Pompeii has the best press, but the eruption of Mount Vesuvius in 79 AD also buried the town of Herculaneum. Charred scrolls were recovered from the town library in 1752, and Italian scientists just discovered it might be possible to use X-ray technology to read them. Their findings were published recently in the Proceedings of the National Academy of Sciences.


The eruption of Vesuvius, and the subsequent annihilation of nearby towns, was a tragedy that turned, over centuries, into an archaeological opportunity. Furniture, animals, home utensils, and frescoes—these have all informed modern people about the lives of ancient people. One exception is the scrolls of Herculaneum, which were charred through, due to the heat of the falling ash.

Image: Emmanuel Brun

They were discovered centuries ago, but are too delicate to be unrolled. Generations of historians and archaeologists pined over them. Now scientists from the Italian National Research Council believe they’ve found an aspect of the scrolls that may make them readable.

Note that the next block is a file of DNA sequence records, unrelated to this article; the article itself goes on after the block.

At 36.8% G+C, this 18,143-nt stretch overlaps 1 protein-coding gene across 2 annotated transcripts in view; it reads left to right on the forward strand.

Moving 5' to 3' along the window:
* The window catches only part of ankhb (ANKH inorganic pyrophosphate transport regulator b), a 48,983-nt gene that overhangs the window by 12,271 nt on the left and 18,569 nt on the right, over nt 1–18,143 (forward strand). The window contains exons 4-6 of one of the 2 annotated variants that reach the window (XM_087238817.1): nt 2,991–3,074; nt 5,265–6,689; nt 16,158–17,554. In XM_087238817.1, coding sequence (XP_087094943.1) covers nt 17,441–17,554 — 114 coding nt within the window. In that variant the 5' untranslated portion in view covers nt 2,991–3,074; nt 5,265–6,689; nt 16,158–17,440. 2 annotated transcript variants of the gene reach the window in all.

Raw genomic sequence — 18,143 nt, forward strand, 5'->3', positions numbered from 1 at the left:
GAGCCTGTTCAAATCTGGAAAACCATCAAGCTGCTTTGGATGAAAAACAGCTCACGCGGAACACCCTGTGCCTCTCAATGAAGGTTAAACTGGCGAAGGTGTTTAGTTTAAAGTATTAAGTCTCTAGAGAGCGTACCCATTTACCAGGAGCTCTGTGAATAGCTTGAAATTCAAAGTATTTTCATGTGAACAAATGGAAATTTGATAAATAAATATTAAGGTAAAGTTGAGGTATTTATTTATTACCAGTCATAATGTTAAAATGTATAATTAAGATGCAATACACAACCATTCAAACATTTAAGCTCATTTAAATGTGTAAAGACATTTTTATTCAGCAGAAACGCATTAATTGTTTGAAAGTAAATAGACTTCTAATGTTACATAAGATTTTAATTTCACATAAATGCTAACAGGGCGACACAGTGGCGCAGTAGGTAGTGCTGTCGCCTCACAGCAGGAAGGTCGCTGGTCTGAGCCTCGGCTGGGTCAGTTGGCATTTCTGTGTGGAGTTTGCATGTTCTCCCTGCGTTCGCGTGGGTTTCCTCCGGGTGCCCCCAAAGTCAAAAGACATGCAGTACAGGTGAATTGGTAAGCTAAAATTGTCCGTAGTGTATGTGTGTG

Everyone thought that the people of Herculaneum, and other ancient societies, wrote with carbon-based ink. Though eventually metallic inks made their way into the mix, it was assumed that this happened well after 79 AD. But when the scientists took fragments of the scrolls to Grenoble, France and put them in a particle accelerator, the technique revealed quite a lot of lead in the ink.

Lead is something that X-rays, if sensitive enough and calibrated the right way, can pick up on. The scientists have plans to X-ray the scrolls in Naples this year. If the procedure works, we could be the first generation of people to read those scrolls since they were essentially annihilated nearly 2,000 years ago.

[Proceedings of the National Academy of Sciences, New Scientist, Science]